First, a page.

Happy With "His" Lot

July 28, 2009 By: Rabbi Jay Kelman Category: Money Matters
Rav Yisroel Salanter, the 19th century ethicist, noted that it takes much more moral strength to be a businessman with integrity than to be a rabbi. The moral challenges presented by the rough and tumble of the business environment far outweigh those faced by your typical rabbi, who may be shielded from the realities of the “real” world. While the businessman faces temptation on a daily basis, it is the rare shul where, for example, davening...
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Beha'alotcha: Selective Memory

It is amazing how selective our memory can be. People often yearn for the good old days: days full of poverty, pogroms and peddling. The ability to forget the difficulties of the past is a necessary tool for our mental well-being. It is that which allows us to put our lives back together and rebuild after personal or national tragedies.We often choose to remember what suits us, conveniently forgetting those facts which upset our view of the...
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BeHar: Speaking of Sinai

Our Sages equated farming with faith. Only a man of faith could put in months of backbreaking labour, knowing full well that all his efforts could go for naught with a few days of bad weather. It is the farmer who, more than others, realizes that his success is truly in the hands of G-d. This realization is meant to spur the farmer to “hearken to the commandments which I am prescribing today” in order to have “rains in your land at the proper...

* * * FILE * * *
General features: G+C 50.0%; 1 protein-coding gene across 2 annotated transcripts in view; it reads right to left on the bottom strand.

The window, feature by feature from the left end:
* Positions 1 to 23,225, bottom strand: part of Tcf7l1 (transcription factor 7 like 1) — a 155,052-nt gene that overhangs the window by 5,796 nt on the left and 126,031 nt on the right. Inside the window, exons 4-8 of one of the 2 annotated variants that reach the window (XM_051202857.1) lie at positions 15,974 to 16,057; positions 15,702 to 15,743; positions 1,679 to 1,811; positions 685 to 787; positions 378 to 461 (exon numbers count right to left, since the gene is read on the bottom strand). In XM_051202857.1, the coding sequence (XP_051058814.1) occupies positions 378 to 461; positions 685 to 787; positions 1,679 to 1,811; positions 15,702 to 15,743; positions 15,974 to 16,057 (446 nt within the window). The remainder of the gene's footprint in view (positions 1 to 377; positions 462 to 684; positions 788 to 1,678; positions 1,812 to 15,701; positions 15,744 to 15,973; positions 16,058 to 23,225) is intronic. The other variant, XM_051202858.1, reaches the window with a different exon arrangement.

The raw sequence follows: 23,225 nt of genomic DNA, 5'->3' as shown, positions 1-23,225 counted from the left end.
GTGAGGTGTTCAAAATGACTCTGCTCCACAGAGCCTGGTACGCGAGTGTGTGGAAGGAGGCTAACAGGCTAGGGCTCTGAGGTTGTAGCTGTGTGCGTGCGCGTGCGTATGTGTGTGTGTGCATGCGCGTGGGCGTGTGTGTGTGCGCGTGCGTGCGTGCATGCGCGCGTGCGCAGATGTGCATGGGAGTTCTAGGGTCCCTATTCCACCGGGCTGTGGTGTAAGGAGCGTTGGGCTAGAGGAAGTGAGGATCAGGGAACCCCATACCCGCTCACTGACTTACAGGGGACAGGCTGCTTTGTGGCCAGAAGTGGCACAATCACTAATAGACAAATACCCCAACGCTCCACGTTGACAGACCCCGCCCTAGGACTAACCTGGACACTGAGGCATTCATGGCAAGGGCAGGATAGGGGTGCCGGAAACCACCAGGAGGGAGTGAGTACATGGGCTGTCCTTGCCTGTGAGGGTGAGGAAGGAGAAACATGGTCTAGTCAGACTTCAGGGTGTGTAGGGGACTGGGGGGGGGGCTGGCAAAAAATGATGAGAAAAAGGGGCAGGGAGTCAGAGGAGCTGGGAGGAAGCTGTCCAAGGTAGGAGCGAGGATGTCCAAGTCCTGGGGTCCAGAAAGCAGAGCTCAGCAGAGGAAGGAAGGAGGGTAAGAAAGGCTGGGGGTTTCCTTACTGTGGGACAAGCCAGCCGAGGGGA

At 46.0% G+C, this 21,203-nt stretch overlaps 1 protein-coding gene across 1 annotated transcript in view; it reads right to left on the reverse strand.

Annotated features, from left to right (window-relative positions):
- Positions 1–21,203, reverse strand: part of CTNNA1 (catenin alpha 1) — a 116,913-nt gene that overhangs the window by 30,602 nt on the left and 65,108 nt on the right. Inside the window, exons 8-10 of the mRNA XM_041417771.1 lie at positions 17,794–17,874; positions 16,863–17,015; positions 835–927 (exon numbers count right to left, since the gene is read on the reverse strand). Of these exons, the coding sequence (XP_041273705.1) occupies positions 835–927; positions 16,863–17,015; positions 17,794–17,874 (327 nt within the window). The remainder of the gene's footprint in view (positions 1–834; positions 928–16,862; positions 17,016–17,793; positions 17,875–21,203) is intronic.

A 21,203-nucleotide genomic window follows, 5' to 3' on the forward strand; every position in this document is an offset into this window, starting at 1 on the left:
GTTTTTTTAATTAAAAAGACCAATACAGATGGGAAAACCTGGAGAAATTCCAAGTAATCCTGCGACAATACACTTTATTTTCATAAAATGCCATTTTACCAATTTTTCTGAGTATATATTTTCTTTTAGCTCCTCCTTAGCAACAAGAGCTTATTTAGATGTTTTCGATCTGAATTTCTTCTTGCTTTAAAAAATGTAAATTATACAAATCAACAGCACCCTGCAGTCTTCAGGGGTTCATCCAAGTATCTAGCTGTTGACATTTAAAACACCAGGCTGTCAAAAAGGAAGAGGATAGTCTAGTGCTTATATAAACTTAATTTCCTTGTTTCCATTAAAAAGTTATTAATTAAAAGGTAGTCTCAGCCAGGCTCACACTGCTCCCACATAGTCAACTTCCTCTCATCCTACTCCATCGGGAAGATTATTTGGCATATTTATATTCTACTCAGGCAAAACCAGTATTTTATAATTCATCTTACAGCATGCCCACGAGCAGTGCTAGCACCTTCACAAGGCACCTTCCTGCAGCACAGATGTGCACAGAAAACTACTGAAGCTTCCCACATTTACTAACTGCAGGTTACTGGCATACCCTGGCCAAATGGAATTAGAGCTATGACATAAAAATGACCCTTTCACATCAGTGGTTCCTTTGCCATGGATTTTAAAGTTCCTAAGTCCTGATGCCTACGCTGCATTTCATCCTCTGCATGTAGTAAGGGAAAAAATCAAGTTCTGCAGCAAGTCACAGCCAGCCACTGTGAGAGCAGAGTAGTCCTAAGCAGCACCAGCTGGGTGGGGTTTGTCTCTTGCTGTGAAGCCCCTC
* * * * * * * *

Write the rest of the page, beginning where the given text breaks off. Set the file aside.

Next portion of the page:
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Kedoshim: Theory and Practice

One of the cardinal principles of Judaism is the belief in the Divine origin of our Bible. While Moshe Rabbeinu was the greatest of human beings, his input into the wording of the Torah is minimal at best. In this regard, Moshe was not more than a recording secretary, faithfully transcribing the word of G-d.Yet while G-d is the author of the Torah, He has no say in its development and application in day-to-day life. Lo Bashamayim hee,...
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Tazria: The Potential of Children

There is no event more awe-inspiring than the birth of a baby. It is the closest we can come to acting like G-d, creating something from nothing. It is no coincidence that, soon after the Torah tells the story of creation, man is given the command Pru Urvu—to be fruitful and multiply—joining with G-d in the process of creation.One might expect that, after experiencing the birth of a baby, new parents would be required to bring a...
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